February 25, 2015 — Grand opening of the new Placerita Canyon Nature Center Museum.
[L.A. County Parks & Rec] — Adding new and exciting dimensions to a facility devoted to educating the public about native animals, plants and natural resources, more than $1.4 million in improvements will be unveiled during a Feb. 25 dedication ceremony at Placerita Canyon Nature Center Museum at 19152 Placerita Canyon Road in Newhall.
Hosted by Los Angeles County Mayor Michael D. Antonovich, the Department of Parks and Recreation and Placerita Canyon Nature Center Associates (PCNCA), the 10 a.m. event will mark a major milestone at the center first built in 1971. Upgrades include large dioramas depicting Placerita Canyon's three primary ecosystems; a wall-sized freshwater aquarium; a specially-designed bird-viewing area, featuring an observation deck and viewing scopes that allow visitors to watch wild birds along a nearby hillside; informative interpretive displays on native flora and fauna; renovated bird enclosures with a natural soil base; a room dedicated to native mammals; and the wall-to-wall mural "Daylight to Nocturnal," which serves as a colorful backdrop for a collection of lifelike taxidermy animals that include a mountain lion.
"In addition to providing our Santa Clarita Valley residents with a vital resource for learning and appreciation of wildlife and the environment, the $1.4 million in improvements at the nature center help highlight the vital role Placerita Canyon plays in our efforts to preserve our County's diverse natural heritage," said Mayor Antonovich.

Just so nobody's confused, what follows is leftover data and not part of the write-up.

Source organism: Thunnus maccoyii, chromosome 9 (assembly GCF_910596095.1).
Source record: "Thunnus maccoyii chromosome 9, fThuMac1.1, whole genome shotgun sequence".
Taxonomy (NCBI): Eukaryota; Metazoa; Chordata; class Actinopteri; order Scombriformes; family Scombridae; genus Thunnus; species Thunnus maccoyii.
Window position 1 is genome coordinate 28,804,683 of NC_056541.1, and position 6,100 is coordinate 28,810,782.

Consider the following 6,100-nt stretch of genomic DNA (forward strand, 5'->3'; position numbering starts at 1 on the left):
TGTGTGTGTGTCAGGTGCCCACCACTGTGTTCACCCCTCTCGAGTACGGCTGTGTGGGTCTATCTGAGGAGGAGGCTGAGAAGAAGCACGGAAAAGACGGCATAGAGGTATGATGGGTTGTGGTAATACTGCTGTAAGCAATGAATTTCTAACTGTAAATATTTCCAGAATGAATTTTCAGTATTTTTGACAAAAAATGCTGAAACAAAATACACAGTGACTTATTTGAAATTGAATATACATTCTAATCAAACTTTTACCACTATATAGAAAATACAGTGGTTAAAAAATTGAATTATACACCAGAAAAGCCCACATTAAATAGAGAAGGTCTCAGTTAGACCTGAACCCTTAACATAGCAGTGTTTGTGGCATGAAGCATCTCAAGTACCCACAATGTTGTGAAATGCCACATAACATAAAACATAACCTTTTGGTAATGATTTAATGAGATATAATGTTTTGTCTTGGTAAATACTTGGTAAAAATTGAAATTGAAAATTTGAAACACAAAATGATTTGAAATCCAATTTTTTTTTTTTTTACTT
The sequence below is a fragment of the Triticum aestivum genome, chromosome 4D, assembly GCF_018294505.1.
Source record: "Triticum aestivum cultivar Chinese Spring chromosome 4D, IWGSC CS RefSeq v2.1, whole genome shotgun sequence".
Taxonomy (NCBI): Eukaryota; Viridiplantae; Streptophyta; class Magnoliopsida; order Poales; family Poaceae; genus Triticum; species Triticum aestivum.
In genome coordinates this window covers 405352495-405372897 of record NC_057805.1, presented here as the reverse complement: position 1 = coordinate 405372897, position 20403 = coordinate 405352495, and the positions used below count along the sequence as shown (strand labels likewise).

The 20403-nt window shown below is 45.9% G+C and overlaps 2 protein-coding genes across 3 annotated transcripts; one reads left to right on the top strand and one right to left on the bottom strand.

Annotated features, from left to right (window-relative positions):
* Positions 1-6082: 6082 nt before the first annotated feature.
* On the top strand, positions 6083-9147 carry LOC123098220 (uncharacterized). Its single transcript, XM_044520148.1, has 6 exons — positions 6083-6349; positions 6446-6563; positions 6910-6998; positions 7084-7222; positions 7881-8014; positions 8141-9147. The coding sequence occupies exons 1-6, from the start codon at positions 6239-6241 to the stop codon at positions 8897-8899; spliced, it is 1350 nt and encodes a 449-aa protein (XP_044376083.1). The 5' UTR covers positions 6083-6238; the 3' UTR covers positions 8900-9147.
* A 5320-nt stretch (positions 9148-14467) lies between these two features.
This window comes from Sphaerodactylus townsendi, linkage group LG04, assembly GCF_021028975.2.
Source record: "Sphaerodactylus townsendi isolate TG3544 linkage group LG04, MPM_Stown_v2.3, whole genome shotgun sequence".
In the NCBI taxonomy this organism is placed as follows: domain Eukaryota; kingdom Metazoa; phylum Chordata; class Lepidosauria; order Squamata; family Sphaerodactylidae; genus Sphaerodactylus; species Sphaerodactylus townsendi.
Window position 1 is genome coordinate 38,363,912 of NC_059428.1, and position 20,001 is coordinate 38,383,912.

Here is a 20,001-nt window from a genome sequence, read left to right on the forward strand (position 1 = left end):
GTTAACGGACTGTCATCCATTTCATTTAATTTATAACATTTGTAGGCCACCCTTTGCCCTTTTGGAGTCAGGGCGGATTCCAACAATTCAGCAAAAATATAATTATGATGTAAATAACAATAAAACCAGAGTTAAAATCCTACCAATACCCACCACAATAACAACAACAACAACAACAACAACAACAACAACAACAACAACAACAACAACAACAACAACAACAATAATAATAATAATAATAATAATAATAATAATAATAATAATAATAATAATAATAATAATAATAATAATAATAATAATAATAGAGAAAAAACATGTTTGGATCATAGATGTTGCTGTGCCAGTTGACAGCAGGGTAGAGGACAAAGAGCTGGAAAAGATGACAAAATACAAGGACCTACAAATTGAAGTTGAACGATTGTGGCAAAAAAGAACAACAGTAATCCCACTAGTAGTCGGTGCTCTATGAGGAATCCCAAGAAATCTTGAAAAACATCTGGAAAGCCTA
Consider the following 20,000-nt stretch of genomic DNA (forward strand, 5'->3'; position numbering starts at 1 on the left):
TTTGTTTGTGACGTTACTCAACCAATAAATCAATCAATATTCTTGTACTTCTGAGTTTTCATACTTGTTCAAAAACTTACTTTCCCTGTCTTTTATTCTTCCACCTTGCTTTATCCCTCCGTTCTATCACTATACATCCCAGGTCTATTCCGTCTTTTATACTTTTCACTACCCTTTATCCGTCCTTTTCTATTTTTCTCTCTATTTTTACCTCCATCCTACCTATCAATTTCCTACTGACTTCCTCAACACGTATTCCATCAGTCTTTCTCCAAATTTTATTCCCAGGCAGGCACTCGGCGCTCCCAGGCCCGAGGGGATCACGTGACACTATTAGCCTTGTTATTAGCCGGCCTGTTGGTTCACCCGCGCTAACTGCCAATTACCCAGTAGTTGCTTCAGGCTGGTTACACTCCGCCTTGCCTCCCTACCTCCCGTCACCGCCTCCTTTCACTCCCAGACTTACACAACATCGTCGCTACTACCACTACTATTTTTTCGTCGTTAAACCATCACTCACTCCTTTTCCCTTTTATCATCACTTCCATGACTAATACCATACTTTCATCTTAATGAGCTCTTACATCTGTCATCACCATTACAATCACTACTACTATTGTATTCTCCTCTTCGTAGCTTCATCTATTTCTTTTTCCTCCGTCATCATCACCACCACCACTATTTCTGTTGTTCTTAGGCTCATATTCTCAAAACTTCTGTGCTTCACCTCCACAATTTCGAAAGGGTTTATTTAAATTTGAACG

Additional improvements to the park property, which is owned by the State of California and managed by Los Angeles County, include a new roof and exterior restoration for historic Walker Cabin; new potable water system at Walker Ranch Campground; and Americans with Disabilities Act-accessibility for a pedestrian bridge.
"Placerita Canyon Nature Center Museum tells a compelling story about the animals and plants that make L.A. County such a unique place to experience the beauty of the natural world," said Department of Parks and Recreation Director Russ Guiney. "We look forward to welcoming visitors of all ages who can embrace these new opportunities for learning and fun."
Funding for the project came via a $1 million grant from California State Parks through the Prop. 84 Nature Education Facilities Program, along with $465,000 from the office of Mayor Antonovich. PCNCA contributed close to $30,000 for completion of a master plan and conceptual design.
Already a conservation leader — in 2010, Placerita Canyon Nature Center became the first L.A. County facility to receive the prized Leadership in Energy and Environmental Design (LEED) Silver Certification from the U.S. Green Building Council — the museum promises to reinforce key principles of environmental stewardship and boost awareness of the importance of conserving natural habitat.